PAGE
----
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Ronald
04-06-2009, 06:49 PM
Hopefully I can explain this well enough. I'd like to be able to have one end of a image or solid shape gradate into invisibility/zero opacity. The closest effect I can find in Illustrator is feathering which lightly gradates all edges into invisibility. I tried playing with gradient mesh and blend modes, but they didn't work.

http://img.photobucket.com/albums/v402/batmanytb/gradient.jpg
image link (http://img.photobucket.com/albums/v402/batmanytb/gradient.jpg)

Above is an example in how the black rectangle, on top of the illustration, gradually becomes transparent as it reaches the right-hand side. I'd like to learn how to accomplish this with solid shapes and maybe even photographs or artwork - particularly in Illustrator but also Photoshop. I know the above example was accomplished in Photoshop.

LoisWakeman
04-07-2009, 12:39 AM
In Paintshop Pro, I would do this by creating a new layer over the background, making the selection I wanted, and then choosing the fil tool. That has various options, including a gradient from a given colour to transparency (called fading foreground/background). I'd set the gradient direction (fade to 90 degrees), the midpoint if I didn't want it at 50%, and then add the fill. Last of all, a new layer for the text on top.

To do the same with a photo is a bit more complicated. You could fill it with a reverse direction gradient from colour to transparent which dulls out the correct part, or do more clever stuff with layer masks and gradient fills. I have never bothered to get to grips with masks, though I am sure I should!

I imagine the steps are much the same in Photoshop even if the names are different. I can't help with Illustrator though!

Howard Allen
04-07-2009, 09:25 AM
Ronald--

If you don't mind the blind leading the blind, I'd never done this before, but I just tried it in Illustrator (CS3) and it took me a while to figure out, but it turns out to be very easy:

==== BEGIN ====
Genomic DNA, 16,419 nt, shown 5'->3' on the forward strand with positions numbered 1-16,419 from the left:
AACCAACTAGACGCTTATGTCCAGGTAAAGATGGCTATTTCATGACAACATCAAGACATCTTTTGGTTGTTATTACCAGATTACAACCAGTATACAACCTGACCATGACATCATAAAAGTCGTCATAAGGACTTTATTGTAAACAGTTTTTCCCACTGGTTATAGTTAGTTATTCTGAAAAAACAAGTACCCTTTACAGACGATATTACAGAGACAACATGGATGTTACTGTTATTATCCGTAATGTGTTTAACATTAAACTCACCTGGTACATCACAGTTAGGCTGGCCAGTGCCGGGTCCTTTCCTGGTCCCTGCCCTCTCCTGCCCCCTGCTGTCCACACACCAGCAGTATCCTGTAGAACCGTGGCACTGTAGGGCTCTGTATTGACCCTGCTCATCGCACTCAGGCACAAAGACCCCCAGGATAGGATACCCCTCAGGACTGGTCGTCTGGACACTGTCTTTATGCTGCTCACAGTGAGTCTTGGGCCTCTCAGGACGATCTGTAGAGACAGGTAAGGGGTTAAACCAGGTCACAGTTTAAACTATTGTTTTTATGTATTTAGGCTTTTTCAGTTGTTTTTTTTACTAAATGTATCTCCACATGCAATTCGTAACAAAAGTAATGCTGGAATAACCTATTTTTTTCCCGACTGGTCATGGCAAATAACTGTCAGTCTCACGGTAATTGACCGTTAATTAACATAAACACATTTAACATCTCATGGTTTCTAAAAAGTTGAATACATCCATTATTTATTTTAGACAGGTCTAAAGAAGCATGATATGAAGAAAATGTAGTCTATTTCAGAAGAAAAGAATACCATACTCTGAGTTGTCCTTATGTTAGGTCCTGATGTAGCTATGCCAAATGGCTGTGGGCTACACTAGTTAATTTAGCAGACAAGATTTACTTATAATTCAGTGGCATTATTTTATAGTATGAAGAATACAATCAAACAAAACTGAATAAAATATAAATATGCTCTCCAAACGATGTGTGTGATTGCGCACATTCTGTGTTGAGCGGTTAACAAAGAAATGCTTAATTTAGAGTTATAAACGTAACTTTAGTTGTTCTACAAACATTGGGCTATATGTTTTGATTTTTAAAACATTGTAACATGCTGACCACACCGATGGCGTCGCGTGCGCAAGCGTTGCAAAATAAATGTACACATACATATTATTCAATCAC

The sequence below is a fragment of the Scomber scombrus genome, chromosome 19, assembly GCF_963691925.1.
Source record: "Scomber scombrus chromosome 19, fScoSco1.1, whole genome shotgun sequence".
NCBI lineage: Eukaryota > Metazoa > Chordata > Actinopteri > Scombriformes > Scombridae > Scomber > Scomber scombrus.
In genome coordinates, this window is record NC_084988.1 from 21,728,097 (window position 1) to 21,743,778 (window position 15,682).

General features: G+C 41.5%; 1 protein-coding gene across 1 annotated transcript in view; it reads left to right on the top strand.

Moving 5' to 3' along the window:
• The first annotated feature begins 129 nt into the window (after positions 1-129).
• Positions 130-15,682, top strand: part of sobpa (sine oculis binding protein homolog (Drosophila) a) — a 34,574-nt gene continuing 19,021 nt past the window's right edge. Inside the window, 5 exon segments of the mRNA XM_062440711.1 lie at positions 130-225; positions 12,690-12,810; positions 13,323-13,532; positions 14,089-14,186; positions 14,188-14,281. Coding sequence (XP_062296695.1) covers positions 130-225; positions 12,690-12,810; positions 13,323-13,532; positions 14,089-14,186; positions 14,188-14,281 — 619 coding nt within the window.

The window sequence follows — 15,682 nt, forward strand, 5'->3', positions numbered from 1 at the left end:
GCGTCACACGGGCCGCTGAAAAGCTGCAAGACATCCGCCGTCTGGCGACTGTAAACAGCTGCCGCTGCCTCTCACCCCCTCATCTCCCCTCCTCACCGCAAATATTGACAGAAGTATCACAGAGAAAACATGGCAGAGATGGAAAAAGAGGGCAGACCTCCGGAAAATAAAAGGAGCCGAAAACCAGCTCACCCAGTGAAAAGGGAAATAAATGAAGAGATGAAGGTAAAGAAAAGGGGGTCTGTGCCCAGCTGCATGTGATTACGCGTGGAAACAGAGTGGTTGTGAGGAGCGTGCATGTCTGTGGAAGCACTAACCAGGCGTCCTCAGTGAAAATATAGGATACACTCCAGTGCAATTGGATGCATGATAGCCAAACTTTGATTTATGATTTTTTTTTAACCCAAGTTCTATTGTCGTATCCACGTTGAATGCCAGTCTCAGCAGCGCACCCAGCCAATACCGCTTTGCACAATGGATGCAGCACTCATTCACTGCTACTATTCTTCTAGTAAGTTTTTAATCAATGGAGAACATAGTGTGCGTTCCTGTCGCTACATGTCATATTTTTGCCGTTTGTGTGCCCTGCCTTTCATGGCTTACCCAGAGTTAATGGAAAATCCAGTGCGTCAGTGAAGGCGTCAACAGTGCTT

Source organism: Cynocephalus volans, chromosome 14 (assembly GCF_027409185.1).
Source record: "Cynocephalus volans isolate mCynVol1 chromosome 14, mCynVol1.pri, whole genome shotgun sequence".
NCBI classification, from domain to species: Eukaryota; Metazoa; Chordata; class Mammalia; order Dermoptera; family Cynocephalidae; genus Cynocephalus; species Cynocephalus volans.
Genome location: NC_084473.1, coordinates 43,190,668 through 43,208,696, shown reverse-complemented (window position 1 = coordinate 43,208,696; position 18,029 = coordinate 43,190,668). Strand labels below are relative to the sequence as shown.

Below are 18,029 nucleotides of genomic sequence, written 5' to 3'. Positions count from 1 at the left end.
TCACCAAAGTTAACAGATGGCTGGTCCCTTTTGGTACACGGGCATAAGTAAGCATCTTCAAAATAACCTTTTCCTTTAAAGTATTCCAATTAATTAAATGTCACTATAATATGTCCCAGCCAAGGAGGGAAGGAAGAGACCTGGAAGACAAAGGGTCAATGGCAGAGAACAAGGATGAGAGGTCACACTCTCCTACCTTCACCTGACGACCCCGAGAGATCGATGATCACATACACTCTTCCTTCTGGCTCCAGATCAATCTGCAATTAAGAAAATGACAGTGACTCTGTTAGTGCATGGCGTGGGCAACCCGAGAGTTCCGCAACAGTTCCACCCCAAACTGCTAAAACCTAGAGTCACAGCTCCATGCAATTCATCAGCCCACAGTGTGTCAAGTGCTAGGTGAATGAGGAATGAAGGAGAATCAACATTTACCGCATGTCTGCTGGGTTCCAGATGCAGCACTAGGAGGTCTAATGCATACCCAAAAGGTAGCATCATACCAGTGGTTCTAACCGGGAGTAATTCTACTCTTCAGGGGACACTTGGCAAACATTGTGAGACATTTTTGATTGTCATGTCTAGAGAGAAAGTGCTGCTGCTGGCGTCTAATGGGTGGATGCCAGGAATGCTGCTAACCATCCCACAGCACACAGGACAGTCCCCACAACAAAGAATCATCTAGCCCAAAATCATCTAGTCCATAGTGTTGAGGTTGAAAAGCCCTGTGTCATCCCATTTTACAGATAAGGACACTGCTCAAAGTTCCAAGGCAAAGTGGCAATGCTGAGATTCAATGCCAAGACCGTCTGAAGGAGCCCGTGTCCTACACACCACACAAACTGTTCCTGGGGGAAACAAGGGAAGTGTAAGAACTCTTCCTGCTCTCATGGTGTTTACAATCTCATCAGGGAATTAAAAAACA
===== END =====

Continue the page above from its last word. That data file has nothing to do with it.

1) Create your background object (say, a photo).
2) Either on the same layer, or a new layer, create your overlying object (say, a rectangle).
3) Fill the overlying object with a gradient (say, black to white).
4) With the object still selected, go to the Transparency palette, and select the "Multiply" blending mode.
That's it! See example, attached (I added the orange text on a second layer, to make it comparable to your example).

Cheers,

Ronald
04-07-2009, 11:05 AM
If you don't mind the blind leading the blind, I'd never done this before, but I just tried it in Illustrator (CS3) and it took me a while to figure out, but it turns out to be very easy.
Please, call me Ronnie. :)

And yes, I've played around with that. But you'll notice if you use a color such a red instead of black, the red will be transparent over top the below image. Thank you for the effort though, Howard. I'll probably try Lois' strategy sometime today.

I was told to combined the following two designs; the foreground piece of the right-hand design is used more like the foreground piece of the left-hand in that it's smaller and placed higher on the cover. This makes the green diagonal photo extend quite far. I'd like to have that narrow shape sort of dissolve away rather than extend so far down the cover.

http://img.photobucket.com/albums/v402/batmanytb/MapAlts.jpg

dogmandouglas
04-09-2009, 08:08 AM
Hi Ronald

Here's a way how to do it in Photoshop. Using the Mask facility in layers.

For an example – open an image, drag another image on top of it from another document.

If you look in the layers palette you should see both layers. Click on the top layer to make it active.

Now click the mask icon at the bottom of the layers palette. A little square should appear next to the image in the active layer.

Now click on the gradient tool in the tools palette and then choose solid to transparent in the drop down menu at the top of the page.

Drag your gradient tool across the top image and the bottom image will appear through the now transparent area of the top image.

Hope this answers your question

Doug